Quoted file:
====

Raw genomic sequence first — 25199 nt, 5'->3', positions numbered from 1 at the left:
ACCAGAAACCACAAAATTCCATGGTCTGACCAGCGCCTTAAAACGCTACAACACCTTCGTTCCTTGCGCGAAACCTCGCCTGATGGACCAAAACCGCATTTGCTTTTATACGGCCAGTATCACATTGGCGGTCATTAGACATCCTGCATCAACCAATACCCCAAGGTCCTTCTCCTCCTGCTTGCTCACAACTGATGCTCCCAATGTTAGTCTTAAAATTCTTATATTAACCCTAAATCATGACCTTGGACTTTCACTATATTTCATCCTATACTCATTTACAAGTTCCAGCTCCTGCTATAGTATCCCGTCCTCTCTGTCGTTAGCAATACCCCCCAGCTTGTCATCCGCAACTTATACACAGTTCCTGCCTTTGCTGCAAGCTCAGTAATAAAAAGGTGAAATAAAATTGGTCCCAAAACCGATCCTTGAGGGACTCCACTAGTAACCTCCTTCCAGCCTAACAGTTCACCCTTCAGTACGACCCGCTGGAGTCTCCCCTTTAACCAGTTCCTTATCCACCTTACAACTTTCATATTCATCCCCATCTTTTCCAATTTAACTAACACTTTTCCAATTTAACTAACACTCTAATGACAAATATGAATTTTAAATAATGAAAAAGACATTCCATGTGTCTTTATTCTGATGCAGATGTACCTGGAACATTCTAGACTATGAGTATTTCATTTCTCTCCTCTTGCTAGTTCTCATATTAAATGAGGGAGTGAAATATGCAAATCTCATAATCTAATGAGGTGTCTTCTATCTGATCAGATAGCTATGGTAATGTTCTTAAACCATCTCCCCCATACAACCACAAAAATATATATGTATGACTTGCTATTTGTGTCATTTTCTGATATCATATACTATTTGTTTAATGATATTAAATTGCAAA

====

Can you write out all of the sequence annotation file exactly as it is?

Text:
Raw genomic sequence first — 25199 nt, 5'->3', positions numbered from 1 at the left:
ACCAGAAACCACAAAATTCCATGGTCTGACCAGCGCCTTAAAACGCTACAACACCTTCGTTCCTTGCGCGAAACCTCGCCTGATGGACCAAAACCGCATTTGCTTTTATACGGCCAGTATCACATTGGCGGTCATTAGACATCCTGCATCAACCAATACCCCAAGGTCCTTCTCCTCCTGCTTGCTCACAACTGATGCTCCCAATGTTAGTCTTAAAATTCTTATATTAACCCTAAATCATGACCTTGGACTTTCACTATATTTCATCCTATACTCATTTACAAGTTCCAGCTCCTGCTATAGTATCCCGTCCTCTCTGTCGTTAGCAATACCCCCCAGCTTGTCATCCGCAACTTATACACAGTTCCTGCCTTTGCTGCAAGCTCAGTAATAAAAAGGTGAAATAAAATTGGTCCCAAAACCGATCCTTGAGGGACTCCACTAGTAACCTCCTTCCAGCCTAACAGTTCACCCTTCAGTACGACCCGCTGGAGTCTCCCCTTTAACCAGTTCCTTATCCACCTTACAACTTTCATATTCATCCCCATCTTTTCCAATTTAACTAACACTTTTCCAATTTAACTAACACTCTAATGACAAATATGAATTTTAAATAATGAAAAAGACATTCCATGTGTCTTTATTCTGATGCAGATGTACCTGGAACATTCTAGACTATGAGTATTTCATTTCTCTCCTCTTGCTAGTTCTCATATTAAATGAGGGAGTGAAATATGCAAATCTCATAATCTAATGAGGTGTCTTCTATCTGATCAGATAGCTATGGTAATGTTCTTAAACCATCTCCCCCATACAACCACAAAAATATATATGTATGACTTGCTATTTGTGTCATTTTCTGATATCATATACTATTTGTTTAATGATATTAAATTGCAAA